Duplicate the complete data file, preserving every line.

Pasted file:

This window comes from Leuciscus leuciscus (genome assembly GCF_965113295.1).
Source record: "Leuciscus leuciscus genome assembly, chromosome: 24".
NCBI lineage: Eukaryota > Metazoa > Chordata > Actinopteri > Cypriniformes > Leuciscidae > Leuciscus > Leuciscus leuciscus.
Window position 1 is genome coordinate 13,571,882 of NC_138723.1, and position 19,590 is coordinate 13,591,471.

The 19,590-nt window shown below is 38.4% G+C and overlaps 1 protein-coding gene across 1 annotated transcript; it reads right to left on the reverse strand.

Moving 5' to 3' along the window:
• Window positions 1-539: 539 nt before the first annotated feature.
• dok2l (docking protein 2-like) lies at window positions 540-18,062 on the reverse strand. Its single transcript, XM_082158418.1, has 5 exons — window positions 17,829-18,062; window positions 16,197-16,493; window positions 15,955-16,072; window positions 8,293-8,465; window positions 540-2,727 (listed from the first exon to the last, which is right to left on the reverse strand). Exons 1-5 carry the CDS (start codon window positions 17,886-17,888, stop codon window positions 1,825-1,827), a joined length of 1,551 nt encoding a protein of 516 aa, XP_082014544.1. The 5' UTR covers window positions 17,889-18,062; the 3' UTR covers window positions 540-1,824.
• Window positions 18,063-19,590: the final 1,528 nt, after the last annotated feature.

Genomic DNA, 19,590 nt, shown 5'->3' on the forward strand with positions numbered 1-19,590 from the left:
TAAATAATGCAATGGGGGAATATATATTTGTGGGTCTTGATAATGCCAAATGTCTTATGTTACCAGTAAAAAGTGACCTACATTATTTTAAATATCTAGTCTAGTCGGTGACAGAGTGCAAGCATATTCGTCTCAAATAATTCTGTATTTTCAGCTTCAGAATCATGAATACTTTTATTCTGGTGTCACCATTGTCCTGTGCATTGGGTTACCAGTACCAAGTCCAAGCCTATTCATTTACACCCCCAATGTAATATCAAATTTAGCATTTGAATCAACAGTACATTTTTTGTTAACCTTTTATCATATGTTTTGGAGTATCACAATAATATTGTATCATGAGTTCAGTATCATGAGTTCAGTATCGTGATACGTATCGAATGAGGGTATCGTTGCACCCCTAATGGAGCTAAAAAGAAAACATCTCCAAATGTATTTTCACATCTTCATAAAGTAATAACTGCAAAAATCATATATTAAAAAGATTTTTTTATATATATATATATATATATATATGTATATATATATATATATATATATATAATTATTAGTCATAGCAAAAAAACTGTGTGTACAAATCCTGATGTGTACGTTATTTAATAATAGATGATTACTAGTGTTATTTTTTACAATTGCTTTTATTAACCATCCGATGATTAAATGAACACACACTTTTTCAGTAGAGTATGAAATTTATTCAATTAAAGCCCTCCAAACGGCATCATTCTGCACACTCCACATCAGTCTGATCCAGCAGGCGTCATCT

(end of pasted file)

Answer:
This window comes from Leuciscus leuciscus (genome assembly GCF_965113295.1).
Source record: "Leuciscus leuciscus genome assembly, chromosome: 24".
NCBI lineage: Eukaryota > Metazoa > Chordata > Actinopteri > Cypriniformes > Leuciscidae > Leuciscus > Leuciscus leuciscus.
Window position 1 is genome coordinate 13,571,882 of NC_138723.1, and position 19,590 is coordinate 13,591,471.

The 19,590-nt window shown below is 38.4% G+C and overlaps 1 protein-coding gene across 1 annotated transcript; it reads right to left on the reverse strand.

Moving 5' to 3' along the window:
• Window positions 1-539: 539 nt before the first annotated feature.
• dok2l (docking protein 2-like) lies at window positions 540-18,062 on the reverse strand. Its single transcript, XM_082158418.1, has 5 exons — window positions 17,829-18,062; window positions 16,197-16,493; window positions 15,955-16,072; window positions 8,293-8,465; window positions 540-2,727 (listed from the first exon to the last, which is right to left on the reverse strand). Exons 1-5 carry the CDS (start codon window positions 17,886-17,888, stop codon window positions 1,825-1,827), a joined length of 1,551 nt encoding a protein of 516 aa, XP_082014544.1. The 5' UTR covers window positions 17,889-18,062; the 3' UTR covers window positions 540-1,824.
• Window positions 18,063-19,590: the final 1,528 nt, after the last annotated feature.

Genomic DNA, 19,590 nt, shown 5'->3' on the forward strand with positions numbered 1-19,590 from the left:
TAAATAATGCAATGGGGGAATATATATTTGTGGGTCTTGATAATGCCAAATGTCTTATGTTACCAGTAAAAAGTGACCTACATTATTTTAAATATCTAGTCTAGTCGGTGACAGAGTGCAAGCATATTCGTCTCAAATAATTCTGTATTTTCAGCTTCAGAATCATGAATACTTTTATTCTGGTGTCACCATTGTCCTGTGCATTGGGTTACCAGTACCAAGTCCAAGCCTATTCATTTACACCCCCAATGTAATATCAAATTTAGCATTTGAATCAACAGTACATTTTTTGTTAACCTTTTATCATATGTTTTGGAGTATCACAATAATATTGTATCATGAGTTCAGTATCATGAGTTCAGTATCGTGATACGTATCGAATGAGGGTATCGTTGCACCCCTAATGGAGCTAAAAAGAAAACATCTCCAAATGTATTTTCACATCTTCATAAAGTAATAACTGCAAAAATCATATATTAAAAAGATTTTTTTATATATATATATATATATATATATGTATATATATATATATATATATATATAATTATTAGTCATAGCAAAAAAACTGTGTGTACAAATCCTGATGTGTACGTTATTTAATAATAGATGATTACTAGTGTTATTTTTTACAATTGCTTTTATTAACCATCCGATGATTAAATGAACACACACTTTTTCAGTAGAGTATGAAATTTATTCAATTAAAGCCCTCCAAACGGCATCATTCTGCACACTCCACATCAGTCTGATCCAGCAGGCGTCATCT